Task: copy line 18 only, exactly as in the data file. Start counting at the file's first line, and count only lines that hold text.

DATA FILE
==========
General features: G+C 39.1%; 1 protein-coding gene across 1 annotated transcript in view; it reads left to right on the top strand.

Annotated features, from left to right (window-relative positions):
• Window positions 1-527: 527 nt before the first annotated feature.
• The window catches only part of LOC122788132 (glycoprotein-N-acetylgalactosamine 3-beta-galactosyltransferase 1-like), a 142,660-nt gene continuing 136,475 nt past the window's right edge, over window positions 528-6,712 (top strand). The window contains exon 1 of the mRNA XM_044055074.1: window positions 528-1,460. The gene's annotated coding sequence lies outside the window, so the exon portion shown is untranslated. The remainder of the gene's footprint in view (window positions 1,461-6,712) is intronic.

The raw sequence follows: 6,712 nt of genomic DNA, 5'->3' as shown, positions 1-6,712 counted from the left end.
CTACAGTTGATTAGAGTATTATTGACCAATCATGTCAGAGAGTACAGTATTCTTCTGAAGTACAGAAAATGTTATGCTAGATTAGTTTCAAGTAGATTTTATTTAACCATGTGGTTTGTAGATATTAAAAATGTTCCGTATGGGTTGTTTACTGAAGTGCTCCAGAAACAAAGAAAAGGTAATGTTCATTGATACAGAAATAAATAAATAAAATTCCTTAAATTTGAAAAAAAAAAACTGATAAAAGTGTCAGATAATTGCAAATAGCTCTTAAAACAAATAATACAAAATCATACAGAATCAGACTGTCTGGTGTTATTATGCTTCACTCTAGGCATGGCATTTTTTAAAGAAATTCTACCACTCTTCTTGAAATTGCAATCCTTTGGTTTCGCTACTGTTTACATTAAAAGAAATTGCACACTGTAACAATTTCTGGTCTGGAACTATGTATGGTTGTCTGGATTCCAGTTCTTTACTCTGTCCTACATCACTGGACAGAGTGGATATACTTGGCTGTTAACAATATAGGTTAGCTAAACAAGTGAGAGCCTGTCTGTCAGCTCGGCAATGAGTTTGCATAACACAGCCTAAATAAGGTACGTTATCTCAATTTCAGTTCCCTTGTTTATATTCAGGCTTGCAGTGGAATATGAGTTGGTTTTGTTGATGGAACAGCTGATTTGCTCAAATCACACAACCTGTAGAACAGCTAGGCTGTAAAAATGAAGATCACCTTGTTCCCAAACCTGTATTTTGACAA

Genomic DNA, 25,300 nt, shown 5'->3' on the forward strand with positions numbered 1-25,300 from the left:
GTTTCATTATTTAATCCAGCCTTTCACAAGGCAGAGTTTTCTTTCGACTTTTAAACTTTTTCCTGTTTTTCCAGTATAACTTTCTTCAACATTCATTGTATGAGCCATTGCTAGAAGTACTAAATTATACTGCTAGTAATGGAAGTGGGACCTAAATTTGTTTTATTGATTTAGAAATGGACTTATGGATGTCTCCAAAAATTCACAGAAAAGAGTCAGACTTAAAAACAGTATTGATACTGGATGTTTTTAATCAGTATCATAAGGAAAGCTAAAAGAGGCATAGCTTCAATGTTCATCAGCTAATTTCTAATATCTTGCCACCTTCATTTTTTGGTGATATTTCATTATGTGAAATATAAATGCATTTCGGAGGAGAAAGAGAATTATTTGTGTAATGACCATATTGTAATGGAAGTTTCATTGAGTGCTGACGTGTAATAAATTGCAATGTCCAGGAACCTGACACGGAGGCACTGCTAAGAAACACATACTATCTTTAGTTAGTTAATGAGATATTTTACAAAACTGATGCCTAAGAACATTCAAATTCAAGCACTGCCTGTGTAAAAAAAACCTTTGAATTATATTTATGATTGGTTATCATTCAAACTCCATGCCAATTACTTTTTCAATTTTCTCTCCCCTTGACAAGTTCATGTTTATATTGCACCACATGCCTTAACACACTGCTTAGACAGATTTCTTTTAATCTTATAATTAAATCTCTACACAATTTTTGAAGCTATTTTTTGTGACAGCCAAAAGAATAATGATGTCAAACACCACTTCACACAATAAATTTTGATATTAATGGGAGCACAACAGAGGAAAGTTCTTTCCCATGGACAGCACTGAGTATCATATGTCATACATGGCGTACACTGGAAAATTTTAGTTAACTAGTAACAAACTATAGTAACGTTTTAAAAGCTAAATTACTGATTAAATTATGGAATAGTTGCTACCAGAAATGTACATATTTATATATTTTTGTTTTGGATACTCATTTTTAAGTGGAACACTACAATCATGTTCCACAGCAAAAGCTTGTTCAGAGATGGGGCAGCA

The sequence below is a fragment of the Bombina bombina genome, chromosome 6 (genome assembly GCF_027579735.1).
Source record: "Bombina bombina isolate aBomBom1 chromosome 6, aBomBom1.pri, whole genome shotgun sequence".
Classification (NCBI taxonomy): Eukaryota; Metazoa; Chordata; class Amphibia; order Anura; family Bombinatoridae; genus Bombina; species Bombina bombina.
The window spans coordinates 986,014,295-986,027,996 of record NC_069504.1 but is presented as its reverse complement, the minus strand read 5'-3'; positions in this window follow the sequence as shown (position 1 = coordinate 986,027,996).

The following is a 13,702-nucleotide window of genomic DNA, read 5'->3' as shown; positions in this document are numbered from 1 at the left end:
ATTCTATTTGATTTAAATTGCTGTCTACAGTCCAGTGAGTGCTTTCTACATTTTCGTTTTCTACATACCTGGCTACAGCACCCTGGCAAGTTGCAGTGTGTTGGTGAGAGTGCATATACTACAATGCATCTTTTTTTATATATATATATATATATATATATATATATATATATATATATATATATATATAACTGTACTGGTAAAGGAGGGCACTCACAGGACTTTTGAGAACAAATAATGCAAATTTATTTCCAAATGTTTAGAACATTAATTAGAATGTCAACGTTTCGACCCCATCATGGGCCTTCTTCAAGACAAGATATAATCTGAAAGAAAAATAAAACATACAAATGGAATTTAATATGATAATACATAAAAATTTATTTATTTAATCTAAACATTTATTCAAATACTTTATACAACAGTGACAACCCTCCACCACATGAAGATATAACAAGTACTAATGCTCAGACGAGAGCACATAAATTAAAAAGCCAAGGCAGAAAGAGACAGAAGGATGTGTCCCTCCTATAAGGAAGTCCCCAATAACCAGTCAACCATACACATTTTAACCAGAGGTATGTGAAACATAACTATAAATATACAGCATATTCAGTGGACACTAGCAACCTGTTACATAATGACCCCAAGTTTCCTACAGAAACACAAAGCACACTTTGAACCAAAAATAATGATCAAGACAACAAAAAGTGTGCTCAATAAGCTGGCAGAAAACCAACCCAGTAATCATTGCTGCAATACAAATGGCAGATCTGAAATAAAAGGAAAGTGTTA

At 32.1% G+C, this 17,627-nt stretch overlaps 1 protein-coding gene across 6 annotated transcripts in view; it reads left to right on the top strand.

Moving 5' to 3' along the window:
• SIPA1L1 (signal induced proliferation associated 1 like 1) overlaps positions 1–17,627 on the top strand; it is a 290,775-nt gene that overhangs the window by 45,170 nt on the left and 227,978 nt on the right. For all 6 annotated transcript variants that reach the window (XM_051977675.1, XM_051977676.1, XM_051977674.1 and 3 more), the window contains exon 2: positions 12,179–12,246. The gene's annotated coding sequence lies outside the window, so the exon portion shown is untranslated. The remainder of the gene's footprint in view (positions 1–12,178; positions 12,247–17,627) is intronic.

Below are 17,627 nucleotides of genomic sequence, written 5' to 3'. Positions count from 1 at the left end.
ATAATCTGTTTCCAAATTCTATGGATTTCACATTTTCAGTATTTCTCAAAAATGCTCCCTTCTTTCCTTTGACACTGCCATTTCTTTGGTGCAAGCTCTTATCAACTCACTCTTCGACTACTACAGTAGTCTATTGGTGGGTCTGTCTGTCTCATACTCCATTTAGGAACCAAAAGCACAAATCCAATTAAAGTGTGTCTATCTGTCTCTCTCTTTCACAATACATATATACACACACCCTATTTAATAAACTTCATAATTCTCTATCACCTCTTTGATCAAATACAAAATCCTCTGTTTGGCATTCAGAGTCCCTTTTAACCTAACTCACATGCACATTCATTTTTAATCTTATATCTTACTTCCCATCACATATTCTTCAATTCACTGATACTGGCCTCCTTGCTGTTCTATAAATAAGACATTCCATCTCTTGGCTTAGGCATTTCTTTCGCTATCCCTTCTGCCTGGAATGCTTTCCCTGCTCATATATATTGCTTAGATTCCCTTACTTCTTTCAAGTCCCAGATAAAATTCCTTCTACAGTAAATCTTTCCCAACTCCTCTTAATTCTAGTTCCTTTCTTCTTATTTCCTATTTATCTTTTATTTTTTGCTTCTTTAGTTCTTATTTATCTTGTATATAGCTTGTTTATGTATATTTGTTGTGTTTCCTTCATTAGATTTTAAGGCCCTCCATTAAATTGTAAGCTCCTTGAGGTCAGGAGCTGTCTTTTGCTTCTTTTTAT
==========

Below are 17,627 nucleotides of genomic sequence, written 5' to 3'. Positions count from 1 at the left end.